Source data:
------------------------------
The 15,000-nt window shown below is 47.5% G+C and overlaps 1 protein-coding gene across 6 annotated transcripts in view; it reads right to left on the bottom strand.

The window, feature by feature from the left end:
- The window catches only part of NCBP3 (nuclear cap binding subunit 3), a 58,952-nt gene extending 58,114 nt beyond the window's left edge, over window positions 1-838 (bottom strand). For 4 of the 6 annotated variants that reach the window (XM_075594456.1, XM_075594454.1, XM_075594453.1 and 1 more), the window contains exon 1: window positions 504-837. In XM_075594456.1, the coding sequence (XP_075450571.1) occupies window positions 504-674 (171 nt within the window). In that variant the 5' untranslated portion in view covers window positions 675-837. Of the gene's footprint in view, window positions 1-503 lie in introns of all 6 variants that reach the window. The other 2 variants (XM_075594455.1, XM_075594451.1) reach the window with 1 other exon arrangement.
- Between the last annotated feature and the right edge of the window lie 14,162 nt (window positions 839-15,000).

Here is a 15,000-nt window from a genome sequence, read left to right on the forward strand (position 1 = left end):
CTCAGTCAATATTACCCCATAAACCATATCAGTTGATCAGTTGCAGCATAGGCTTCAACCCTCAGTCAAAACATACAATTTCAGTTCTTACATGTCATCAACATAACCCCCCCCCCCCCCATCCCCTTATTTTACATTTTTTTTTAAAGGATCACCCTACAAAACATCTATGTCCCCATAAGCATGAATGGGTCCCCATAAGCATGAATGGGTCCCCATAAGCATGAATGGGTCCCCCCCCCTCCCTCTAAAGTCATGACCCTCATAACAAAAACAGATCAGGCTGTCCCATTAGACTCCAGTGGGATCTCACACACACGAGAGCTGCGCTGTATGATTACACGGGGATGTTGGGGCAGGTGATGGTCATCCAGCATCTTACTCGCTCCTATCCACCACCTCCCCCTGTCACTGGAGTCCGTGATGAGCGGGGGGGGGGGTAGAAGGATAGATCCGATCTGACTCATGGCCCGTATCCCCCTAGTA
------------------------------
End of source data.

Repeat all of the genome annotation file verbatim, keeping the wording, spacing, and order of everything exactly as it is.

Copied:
The 15,000-nt window shown below is 47.5% G+C and overlaps 1 protein-coding gene across 6 annotated transcripts in view; it reads right to left on the bottom strand.

The window, feature by feature from the left end:
- The window catches only part of NCBP3 (nuclear cap binding subunit 3), a 58,952-nt gene extending 58,114 nt beyond the window's left edge, over window positions 1-838 (bottom strand). For 4 of the 6 annotated variants that reach the window (XM_075594456.1, XM_075594454.1, XM_075594453.1 and 1 more), the window contains exon 1: window positions 504-837. In XM_075594456.1, the coding sequence (XP_075450571.1) occupies window positions 504-674 (171 nt within the window). In that variant the 5' untranslated portion in view covers window positions 675-837. Of the gene's footprint in view, window positions 1-503 lie in introns of all 6 variants that reach the window. The other 2 variants (XM_075594455.1, XM_075594451.1) reach the window with 1 other exon arrangement.
- Between the last annotated feature and the right edge of the window lie 14,162 nt (window positions 839-15,000).

Here is a 15,000-nt window from a genome sequence, read left to right on the forward strand (position 1 = left end):
CTCAGTCAATATTACCCCATAAACCATATCAGTTGATCAGTTGCAGCATAGGCTTCAACCCTCAGTCAAAACATACAATTTCAGTTCTTACATGTCATCAACATAACCCCCCCCCCCCCCATCCCCTTATTTTACATTTTTTTTTAAAGGATCACCCTACAAAACATCTATGTCCCCATAAGCATGAATGGGTCCCCATAAGCATGAATGGGTCCCCATAAGCATGAATGGGTCCCCCCCCCTCCCTCTAAAGTCATGACCCTCATAACAAAAACAGATCAGGCTGTCCCATTAGACTCCAGTGGGATCTCACACACACGAGAGCTGCGCTGTATGATTACACGGGGATGTTGGGGCAGGTGATGGTCATCCAGCATCTTACTCGCTCCTATCCACCACCTCCCCCTGTCACTGGAGTCCGTGATGAGCGGGGGGGGGGGTAGAAGGATAGATCCGATCTGACTCATGGCCCGTATCCCCCTAGTA